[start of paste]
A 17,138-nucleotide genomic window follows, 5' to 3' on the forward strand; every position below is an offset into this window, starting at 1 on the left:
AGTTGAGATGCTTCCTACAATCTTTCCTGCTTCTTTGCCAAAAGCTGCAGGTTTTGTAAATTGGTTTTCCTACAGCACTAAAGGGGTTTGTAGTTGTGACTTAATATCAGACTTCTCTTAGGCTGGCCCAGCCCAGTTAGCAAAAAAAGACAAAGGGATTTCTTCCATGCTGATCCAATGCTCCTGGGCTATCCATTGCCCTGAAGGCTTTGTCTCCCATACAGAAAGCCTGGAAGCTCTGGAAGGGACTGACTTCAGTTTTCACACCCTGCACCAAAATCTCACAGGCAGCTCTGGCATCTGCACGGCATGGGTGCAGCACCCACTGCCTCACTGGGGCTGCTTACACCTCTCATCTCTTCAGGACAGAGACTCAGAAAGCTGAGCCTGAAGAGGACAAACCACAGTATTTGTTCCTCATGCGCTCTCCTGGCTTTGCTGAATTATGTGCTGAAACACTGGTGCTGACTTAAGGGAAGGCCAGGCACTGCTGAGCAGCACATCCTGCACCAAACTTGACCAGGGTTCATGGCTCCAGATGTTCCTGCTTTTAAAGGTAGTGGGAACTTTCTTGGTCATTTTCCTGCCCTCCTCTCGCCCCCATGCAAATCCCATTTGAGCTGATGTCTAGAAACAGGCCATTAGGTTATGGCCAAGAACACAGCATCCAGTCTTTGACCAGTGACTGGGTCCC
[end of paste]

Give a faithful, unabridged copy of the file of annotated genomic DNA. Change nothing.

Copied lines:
A 17,138-nucleotide genomic window follows, 5' to 3' on the forward strand; every position below is an offset into this window, starting at 1 on the left:
AGTTGAGATGCTTCCTACAATCTTTCCTGCTTCTTTGCCAAAAGCTGCAGGTTTTGTAAATTGGTTTTCCTACAGCACTAAAGGGGTTTGTAGTTGTGACTTAATATCAGACTTCTCTTAGGCTGGCCCAGCCCAGTTAGCAAAAAAAGACAAAGGGATTTCTTCCATGCTGATCCAATGCTCCTGGGCTATCCATTGCCCTGAAGGCTTTGTCTCCCATACAGAAAGCCTGGAAGCTCTGGAAGGGACTGACTTCAGTTTTCACACCCTGCACCAAAATCTCACAGGCAGCTCTGGCATCTGCACGGCATGGGTGCAGCACCCACTGCCTCACTGGGGCTGCTTACACCTCTCATCTCTTCAGGACAGAGACTCAGAAAGCTGAGCCTGAAGAGGACAAACCACAGTATTTGTTCCTCATGCGCTCTCCTGGCTTTGCTGAATTATGTGCTGAAACACTGGTGCTGACTTAAGGGAAGGCCAGGCACTGCTGAGCAGCACATCCTGCACCAAACTTGACCAGGGTTCATGGCTCCAGATGTTCCTGCTTTTAAAGGTAGTGGGAACTTTCTTGGTCATTTTCCTGCCCTCCTCTCGCCCCCATGCAAATCCCATTTGAGCTGATGTCTAGAAACAGGCCATTAGGTTATGGCCAAGAACACAGCATCCAGTCTTTGACCAGTGACTGGGTCCC